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Whether you’re a first time fantasy football player, or you’re just starting to pay attention again, it’s good to have a general idea of your draft strategy. As you draft your fantasy football team, you’ll be looking for players that come at a value. One of the best ways of determining value is knowing the Average Draft Position (ADP). Drafting a player later than his ADP is inherently good value.
Understanding the value of the quarterback is difficult for first-time fantasy players. Quarterbacks aren’t as valuable as runningbacks and wide receivers, or frankly even close. A simple comparison should illustrate what we’re looking for: Last year, the top quarterback (Aaron Rodgers) scored 380 fantasy points. The 12th ranked quarterback (Derek Carr) scored 268 points, a difference of 112 points. The top ranked runningback (David Johnson) outscored the 12th ranked runningback (Frank Gore) by 193.5 points. Furthermore, because you only start 1 quarterback, but 2 or sometimes 3 runningbacks, they hold more value. It’s not uncommon to see players draft quarterbacks after they’ve filled their RB and WR positions. Let’s take a look at the quarterback position, and quarterback’s ADP according to ESPN.com, as of July 22.
Aaron Rodgers and Tom Brady are the big dogs of the quarterback position this year, and have been for the past decade. It’s easy to see why these 2 are being drafted so high: Last year, Rodgers was the top overall player in all of fantasy football. Not only that, Rodgers has been one of the top 2 fantasy players in 7 of the last 9 seasons. In 2016, he threw for over 4000 yards and 40 TDs. He’s good, he’s consistent, and he’s fun.
Tom Brady will be 40 when he next starts a game in the NFL. But he’s coming off yet another Super Bowl, and his weapons are much better now than they were in 2016, with the addition of Brandin Cooks, Mike Gillislee, and a healthy Gronk. All that being said, the ADP of these 2 Quarterbacks is mid to late 2nd round in a 12-man league. Players with similar ADPs include Jay Ajayi, Dez Bryant, and Amari Cooper. In standard formats that only start 1 QB, it is difficult to justify taking a quarterback this early because you will ultimately end up drafting 5-7 RBs and WRs, but only 1 or 2 quarterbacks. And as you’ll see, there are a lot of good quarterbacks available. That being said, if you want to pick a quarterback early and not worry about that position until his bye week, Rodgers and Brady are your best bets.
3 Drew Brees, NO QB 37.4
4 Matt Ryan, Atl QB 42.3
These 2 players effectively end the first tier of quarterbacks. Drew Brees is another quarterback that has been elite for a long time. Brees has 5 of the top 8 passing yards seasons, and threw over 5000 yards and 37 TDs in 2016, on a career high 673 pass attempts. But he is 38 and the addition of Adrian Peterson, it’s safe to expect less than 673 passes. Matt Ryan is the NFL MVP, and he set career highs in yards (4,944) and TDs (38), and a career low in INTs (7). Players with similar ADPs include Christian McCaffrey, Jarvis Landry, and Sammy Watkins.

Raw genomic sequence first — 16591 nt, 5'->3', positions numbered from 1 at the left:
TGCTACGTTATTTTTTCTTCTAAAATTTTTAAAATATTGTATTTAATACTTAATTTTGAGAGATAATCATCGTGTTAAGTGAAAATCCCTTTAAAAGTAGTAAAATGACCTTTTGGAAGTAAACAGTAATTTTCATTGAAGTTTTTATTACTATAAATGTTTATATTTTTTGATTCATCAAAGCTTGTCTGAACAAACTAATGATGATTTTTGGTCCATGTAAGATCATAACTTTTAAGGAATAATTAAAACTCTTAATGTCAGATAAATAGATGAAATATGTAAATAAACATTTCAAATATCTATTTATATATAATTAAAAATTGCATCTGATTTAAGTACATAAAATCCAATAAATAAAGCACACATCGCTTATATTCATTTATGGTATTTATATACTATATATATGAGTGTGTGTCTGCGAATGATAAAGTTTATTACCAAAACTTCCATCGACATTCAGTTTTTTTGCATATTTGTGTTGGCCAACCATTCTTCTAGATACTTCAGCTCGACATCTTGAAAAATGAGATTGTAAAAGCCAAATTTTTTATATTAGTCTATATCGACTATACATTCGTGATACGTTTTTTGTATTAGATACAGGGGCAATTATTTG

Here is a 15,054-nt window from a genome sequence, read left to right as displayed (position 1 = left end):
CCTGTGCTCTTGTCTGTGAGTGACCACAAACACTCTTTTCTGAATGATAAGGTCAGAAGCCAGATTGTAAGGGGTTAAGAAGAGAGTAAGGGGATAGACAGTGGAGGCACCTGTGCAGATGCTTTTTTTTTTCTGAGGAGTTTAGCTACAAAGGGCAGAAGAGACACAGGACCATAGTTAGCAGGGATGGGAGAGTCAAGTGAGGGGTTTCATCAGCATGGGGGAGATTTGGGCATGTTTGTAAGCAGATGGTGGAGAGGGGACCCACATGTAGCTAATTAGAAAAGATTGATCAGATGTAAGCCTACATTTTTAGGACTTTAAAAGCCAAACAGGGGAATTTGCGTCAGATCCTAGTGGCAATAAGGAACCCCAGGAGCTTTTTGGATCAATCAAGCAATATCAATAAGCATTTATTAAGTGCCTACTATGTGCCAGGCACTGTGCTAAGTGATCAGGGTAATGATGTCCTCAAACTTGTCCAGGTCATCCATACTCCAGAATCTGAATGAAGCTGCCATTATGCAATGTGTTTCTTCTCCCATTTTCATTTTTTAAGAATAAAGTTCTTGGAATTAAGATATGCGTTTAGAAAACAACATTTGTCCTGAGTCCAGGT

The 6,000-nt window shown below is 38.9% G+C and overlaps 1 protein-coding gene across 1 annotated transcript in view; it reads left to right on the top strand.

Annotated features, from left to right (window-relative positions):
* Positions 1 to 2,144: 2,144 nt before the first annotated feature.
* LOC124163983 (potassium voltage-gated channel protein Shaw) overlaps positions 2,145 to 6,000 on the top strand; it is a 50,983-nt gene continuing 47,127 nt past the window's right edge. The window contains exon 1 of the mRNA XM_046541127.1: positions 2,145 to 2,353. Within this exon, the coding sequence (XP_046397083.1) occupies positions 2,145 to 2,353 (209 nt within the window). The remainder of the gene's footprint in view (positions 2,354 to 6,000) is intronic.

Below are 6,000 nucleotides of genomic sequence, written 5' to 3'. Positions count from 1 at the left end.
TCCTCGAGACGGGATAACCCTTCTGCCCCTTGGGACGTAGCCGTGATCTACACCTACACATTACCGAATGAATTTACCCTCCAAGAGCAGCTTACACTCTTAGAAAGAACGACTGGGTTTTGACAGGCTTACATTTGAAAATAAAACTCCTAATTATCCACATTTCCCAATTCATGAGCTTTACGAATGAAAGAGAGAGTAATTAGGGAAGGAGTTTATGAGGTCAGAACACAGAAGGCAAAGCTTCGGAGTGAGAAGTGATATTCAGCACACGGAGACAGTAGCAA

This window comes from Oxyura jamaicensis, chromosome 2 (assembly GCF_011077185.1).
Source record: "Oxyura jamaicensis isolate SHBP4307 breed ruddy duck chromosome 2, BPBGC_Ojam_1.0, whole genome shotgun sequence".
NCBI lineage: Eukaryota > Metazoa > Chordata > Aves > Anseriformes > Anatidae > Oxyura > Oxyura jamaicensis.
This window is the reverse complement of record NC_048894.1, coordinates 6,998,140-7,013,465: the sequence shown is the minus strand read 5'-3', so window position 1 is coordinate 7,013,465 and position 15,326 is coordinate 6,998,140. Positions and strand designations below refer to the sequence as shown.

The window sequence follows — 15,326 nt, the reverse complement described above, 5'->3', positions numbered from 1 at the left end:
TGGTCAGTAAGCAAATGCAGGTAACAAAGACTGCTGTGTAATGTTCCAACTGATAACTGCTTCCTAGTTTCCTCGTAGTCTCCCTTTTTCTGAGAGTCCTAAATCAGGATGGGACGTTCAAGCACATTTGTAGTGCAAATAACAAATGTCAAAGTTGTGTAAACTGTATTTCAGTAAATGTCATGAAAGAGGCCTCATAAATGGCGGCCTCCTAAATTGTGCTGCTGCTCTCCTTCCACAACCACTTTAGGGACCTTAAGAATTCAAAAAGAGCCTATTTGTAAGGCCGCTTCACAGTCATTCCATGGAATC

5 Andrew Luck, Ind QB 57.0
6 Russell Wilson, Sea QB 68.3
7 Dak Prescott, Dal QB 74.7
8 Cam Newton, Car QB 75.8
9 Derek Carr, Oak QB 82.6
The second tier of quarterbacks includes a few household names, and a few fairly new faces. I’m not sure Luck or Wilson are elite yet, but they’re very good. Derek Carr and Dak Prescott had breakout roles, and could be found at the end of drafts last year. This is not uncommon. There’s always a few gems to find in these drafts. Drafting a quarterback in this range (6th-8th round) is more standard, as by now, your team is well-filled out.
10 Ben Roethlisberger, Pit QB 92.9
11 Kirk Cousins, Wsh QB 95.6
12 Jameis Winston, TB QB 104.0
13 Matthew Stafford, Det QB 112.3
14 Marcus Mariota, Ten QB 121.3
15 Eli Manning, NYG QB 126.4
16 Philip Rivers, LAC QB 128.2
I’m a little surprised to see Marcus Mariota this low in the ADP. Last season, from weeks 5-12, Mariota was the top Quarterback in fantasy, and that was before the addition of Corey Davis or Eric Decker. I expect to see much more of him than this ADP indicates. Ben Roethlisberger has perhaps the best weapons in the NFL at his disposal, and Kirk Cousins has been a top-10 QB in consecutive years. Stafford and Eli have good games, but are a little too inconsistent. This is my ideal range to draft a quarterback. However, if you don’t manage to pick up one of these quarterbacks, you’re in trouble.
17 Deshaun Watson, Hou QB 129.1
18 Carson Wentz, Phi QB 130.1
19 Tyrod Taylor, Buf QB 130.2
20 Carson Palmer, Ari QB 135.7
21 Andy Dalton, Cin QB 136.3
22 Ryan Tannehill, Mia QB 142.7
23 Joe Flacco, Bal QB 144.1
24 Blake Bortles, Jax QB 149.5
These guys should only be drafted if you need a backup, or you’re playing in a 2-quarterback lead. They simply aren’t consistent enough to start each week. Deshaun Watson isn’t even the starter yet.
This is a good overview of the quarterback position. There is no right or wrong way to draft, but “reaching” for a player (drafting before his ADP) is not advisable unless you know something your league mates don’t. Ultimately, drafting elite talent early or waiting until you can grab good value is up to you. Do whatever you feel helps your team.